INDIGENOUS RIGHTS Winds of Change: Read the Report Card

In the words of Justice Murray Sinclair: “Education is what got us here and education is what will get us out”.  Education is the cornerstone for change.

Report Card: Provincial and Territorial Curriculum on Indigenous Peoples

Last updated in October 2015

Alberta | British Columbia | ManitobaNewfoundland & Labrador | New Brunswick | Northwest Territories | Nova Scotia | Nunavut | Ontario | PEI | Quebec | Saskatchewan | Yukon

dragonfly-icon-reconciliactionThis report card has been prepared by KAIROS as a baseline to assess progress in achieving reconciliation through education in schools across Canada. It is intended as a basis for dialogue. In June 2015, the Truth and Reconciliation Commission on Indian Residential Schools called on governments in Canada, “in consultation and collaboration with Survivors, Aboriginal peoples, and educators, to make age-appropriate curriculum on residential schools, Treaties, and Aboriginal peoples’ historical and contemporary contributions to Canada a mandatory education requirement for Kindergarten to Grade Twelve students.” (Call to Action 62.1) This is the basis upon which each province and territory has been assessed (see end of document for assessment criteria). We recognize that significant progress has been made in a number of territories and provinces and we want to commend the efforts of all those who have worked so hard to bring about these curriculum changes. It has created momentum across the country that we can all build on.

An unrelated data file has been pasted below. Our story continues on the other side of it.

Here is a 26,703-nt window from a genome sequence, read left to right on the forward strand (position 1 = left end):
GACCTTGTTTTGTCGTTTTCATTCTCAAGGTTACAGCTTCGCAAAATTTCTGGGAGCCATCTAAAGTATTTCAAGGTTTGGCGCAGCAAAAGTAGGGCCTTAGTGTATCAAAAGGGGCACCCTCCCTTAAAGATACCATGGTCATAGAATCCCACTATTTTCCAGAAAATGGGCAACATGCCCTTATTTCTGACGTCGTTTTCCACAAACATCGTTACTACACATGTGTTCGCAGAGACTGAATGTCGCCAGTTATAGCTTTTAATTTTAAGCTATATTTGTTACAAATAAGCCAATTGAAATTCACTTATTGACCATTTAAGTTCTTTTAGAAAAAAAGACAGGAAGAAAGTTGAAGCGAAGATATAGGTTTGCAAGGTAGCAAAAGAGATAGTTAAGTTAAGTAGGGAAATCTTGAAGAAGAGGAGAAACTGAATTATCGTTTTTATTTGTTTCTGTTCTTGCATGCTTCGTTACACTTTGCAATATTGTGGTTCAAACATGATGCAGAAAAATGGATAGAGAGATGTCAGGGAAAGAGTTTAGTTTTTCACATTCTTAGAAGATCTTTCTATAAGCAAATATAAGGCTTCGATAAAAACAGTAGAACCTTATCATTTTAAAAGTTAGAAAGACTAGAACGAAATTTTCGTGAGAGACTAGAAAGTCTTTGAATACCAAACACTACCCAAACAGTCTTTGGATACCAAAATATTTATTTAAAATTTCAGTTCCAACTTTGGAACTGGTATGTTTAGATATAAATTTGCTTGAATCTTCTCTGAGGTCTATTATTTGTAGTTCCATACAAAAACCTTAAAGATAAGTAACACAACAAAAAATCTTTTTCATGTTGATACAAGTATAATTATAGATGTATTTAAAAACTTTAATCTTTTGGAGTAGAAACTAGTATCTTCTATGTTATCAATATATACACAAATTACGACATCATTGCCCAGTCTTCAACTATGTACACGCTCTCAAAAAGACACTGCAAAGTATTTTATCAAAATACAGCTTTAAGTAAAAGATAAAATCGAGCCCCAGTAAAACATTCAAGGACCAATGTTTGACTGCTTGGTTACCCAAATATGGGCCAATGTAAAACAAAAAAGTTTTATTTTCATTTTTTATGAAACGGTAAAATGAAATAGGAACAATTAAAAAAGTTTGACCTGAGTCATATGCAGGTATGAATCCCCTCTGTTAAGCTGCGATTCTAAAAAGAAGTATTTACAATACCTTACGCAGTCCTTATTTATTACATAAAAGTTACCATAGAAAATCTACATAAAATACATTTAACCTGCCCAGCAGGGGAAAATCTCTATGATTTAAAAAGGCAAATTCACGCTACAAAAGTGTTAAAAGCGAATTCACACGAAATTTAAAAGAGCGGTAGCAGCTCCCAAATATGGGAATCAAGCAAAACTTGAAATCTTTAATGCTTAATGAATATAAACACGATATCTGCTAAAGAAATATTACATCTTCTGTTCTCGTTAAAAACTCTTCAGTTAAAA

KAIROS would like to highlight that curriculum changes need to happen in partnership with Indigenous organizations and experts, including survivors. Since it is difficult to assess the quality of relationships, we have not included these criteria in the report card. However, it is absolutely crucial that collaboration be at the centre of the work.

KAIROS will update the report card periodically as more progress is made in achieving this goal. We gratefully acknowledge the research of the Legacy of Hope Foundation, which was invaluable in developing this first report card.


Assessment Criteria for Curriculum in Each Province or Territory

Topics Covered

  • Excellent: Includes all four elements (i.e. residential school legacy, Treaties, historical contributions and contemporary contributions) referenced in Call to Action 62.1 of the Truth and Reconciliation Commission’s Calls to Action
  • Good: Includes some of the four elements
  • Needs Improvement: Includes at least one of the four elements
  • Significant Work Required: Includes none of the four elements

Mandatory

  • Excellent: Is mandatory in all grades
  • Good: Is mandatory in some grades
  • Needs Improvement: Is optional
  • Significant Work Required: Is not offered, even optionally

Grades Included

  • Excellent: Taught from Kindergarten to Grade 12
  • Good: Taught in two or more grades
  • Needs Improvement: Taught in only one grade
  • Significant Work Required: Not offered in any grade

Alberta